Pravda

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Pravda (Russian: Правда, "Truth", About this sound pronunciation ) was a leading newspaper of the Soviet Union and an official organ of the Central Committee of the Communist Party between 1912 and 1991.

The Pravda newspaper was started in 1912 in St. Petersburg. It was converted from a weekly Zvezda. It did not arrive in Moscow until 1918. During the Cold War, Pravda was well known in the West for its pronouncements as the official voice of Soviet Communism. (Similarly Izvestia was the official voice of the Soviet government.)

After the paper was closed down in 1991 by decree of then-President Boris Yeltsin, many of the staff founded a new paper with the same name, which is now a tabloid-style Russian news source. There is an unaffiliated Internet-based newspaper, Pravda Online run by former Pravda newspaper employees. A number of other newspapers have also been called Pravda, most notably Komsomolskaya Pravda, formerly the official newspaper of the now defunct Komsomol and currently the best-selling tabloid in Russia.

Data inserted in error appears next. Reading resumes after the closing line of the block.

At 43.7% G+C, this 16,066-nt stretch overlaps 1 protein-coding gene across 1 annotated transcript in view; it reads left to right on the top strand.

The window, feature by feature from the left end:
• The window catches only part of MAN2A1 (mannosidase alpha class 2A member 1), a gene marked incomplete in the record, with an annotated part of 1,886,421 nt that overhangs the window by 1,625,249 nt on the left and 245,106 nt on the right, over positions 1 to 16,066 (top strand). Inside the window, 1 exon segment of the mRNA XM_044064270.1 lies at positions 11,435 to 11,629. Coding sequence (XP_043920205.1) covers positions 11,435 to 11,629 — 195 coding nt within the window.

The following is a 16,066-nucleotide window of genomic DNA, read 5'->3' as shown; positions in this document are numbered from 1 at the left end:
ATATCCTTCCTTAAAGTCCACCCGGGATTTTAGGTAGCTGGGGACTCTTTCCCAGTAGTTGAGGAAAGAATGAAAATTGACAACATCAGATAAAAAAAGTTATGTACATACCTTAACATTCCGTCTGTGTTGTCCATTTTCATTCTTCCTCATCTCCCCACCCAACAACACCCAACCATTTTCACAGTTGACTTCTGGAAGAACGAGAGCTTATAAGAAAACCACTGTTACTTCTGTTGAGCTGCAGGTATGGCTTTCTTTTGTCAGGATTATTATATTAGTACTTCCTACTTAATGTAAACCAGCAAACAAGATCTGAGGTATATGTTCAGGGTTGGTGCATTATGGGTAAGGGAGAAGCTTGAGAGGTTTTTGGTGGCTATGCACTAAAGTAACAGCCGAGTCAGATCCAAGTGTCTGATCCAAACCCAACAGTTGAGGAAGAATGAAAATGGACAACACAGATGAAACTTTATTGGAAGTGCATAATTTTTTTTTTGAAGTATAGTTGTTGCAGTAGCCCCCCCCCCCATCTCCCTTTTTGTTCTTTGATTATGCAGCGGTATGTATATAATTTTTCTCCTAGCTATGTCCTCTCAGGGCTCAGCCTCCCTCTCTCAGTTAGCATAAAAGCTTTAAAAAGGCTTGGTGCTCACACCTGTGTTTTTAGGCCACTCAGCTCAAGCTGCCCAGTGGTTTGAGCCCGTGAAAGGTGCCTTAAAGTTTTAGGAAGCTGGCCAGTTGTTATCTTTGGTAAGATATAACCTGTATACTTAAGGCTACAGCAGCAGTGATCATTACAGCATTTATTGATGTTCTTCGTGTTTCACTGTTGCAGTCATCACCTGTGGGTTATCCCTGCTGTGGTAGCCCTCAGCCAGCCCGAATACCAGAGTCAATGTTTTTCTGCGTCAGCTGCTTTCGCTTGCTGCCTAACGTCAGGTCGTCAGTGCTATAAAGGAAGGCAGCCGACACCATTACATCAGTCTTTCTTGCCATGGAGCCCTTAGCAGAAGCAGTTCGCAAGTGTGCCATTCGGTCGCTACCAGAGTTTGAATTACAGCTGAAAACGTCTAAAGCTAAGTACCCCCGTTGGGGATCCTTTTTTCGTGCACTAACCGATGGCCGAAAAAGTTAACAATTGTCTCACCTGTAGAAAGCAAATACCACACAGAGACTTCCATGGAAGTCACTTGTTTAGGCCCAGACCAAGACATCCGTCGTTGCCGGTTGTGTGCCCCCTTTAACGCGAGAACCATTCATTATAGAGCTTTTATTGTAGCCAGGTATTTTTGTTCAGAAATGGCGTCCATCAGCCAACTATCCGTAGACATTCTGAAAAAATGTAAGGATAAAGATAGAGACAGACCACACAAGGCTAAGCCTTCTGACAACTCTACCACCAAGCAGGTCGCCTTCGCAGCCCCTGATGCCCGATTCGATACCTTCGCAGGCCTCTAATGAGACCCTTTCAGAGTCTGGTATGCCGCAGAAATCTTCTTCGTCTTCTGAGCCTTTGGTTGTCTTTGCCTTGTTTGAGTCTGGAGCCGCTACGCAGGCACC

Contents

Origins

The Vienna Pravda

The original Pravda was founded in 1905 by the Ukranian Spilka party. In October 1908 Leon Trotsky was called in to edit the newspaper and pick it up from its insignificant and run down state. After several issues, the Spilka left the newspaper to Trotsky, who converted it into a Russian social democratic newspaper aimed at Russian workers.[1] The paper was published abroad to avoid censorship and was smuggled into Russia. The first issue was published in Vienna, Austria on October 3, 1908.[2] The editorial staff consisted of Trotsky and, at various times, Victor Kopp, Adolf Joffe and Matvey Skobelev. The last two had wealthy parents and supported the paper financially.

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